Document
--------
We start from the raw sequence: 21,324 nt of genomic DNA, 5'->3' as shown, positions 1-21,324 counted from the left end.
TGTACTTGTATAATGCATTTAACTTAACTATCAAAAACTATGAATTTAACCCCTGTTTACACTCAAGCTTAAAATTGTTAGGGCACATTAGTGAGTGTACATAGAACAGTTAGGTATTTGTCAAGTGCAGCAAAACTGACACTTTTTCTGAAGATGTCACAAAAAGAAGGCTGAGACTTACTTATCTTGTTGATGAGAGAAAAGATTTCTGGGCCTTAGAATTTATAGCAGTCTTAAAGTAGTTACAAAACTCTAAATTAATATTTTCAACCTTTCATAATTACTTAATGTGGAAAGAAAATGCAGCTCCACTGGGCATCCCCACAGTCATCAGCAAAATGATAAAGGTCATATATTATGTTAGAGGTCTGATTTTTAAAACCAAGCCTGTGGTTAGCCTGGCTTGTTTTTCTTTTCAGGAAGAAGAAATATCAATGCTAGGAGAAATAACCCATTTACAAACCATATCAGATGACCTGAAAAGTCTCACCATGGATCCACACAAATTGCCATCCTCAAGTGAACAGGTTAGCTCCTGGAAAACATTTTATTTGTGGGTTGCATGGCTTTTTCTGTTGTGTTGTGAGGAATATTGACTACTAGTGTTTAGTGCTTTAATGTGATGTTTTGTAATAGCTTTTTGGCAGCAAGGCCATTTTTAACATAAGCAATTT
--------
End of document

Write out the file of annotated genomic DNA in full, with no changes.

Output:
We start from the raw sequence: 21,324 nt of genomic DNA, 5'->3' as shown, positions 1-21,324 counted from the left end.
TGTACTTGTATAATGCATTTAACTTAACTATCAAAAACTATGAATTTAACCCCTGTTTACACTCAAGCTTAAAATTGTTAGGGCACATTAGTGAGTGTACATAGAACAGTTAGGTATTTGTCAAGTGCAGCAAAACTGACACTTTTTCTGAAGATGTCACAAAAAGAAGGCTGAGACTTACTTATCTTGTTGATGAGAGAAAAGATTTCTGGGCCTTAGAATTTATAGCAGTCTTAAAGTAGTTACAAAACTCTAAATTAATATTTTCAACCTTTCATAATTACTTAATGTGGAAAGAAAATGCAGCTCCACTGGGCATCCCCACAGTCATCAGCAAAATGATAAAGGTCATATATTATGTTAGAGGTCTGATTTTTAAAACCAAGCCTGTGGTTAGCCTGGCTTGTTTTTCTTTTCAGGAAGAAGAAATATCAATGCTAGGAGAAATAACCCATTTACAAACCATATCAGATGACCTGAAAAGTCTCACCATGGATCCACACAAATTGCCATCCTCAAGTGAACAGGTTAGCTCCTGGAAAACATTTTATTTGTGGGTTGCATGGCTTTTTCTGTTGTGTTGTGAGGAATATTGACTACTAGTGTTTAGTGCTTTAATGTGATGTTTTGTAATAGCTTTTTGGCAGCAAGGCCATTTTTAACATAAGCAATTT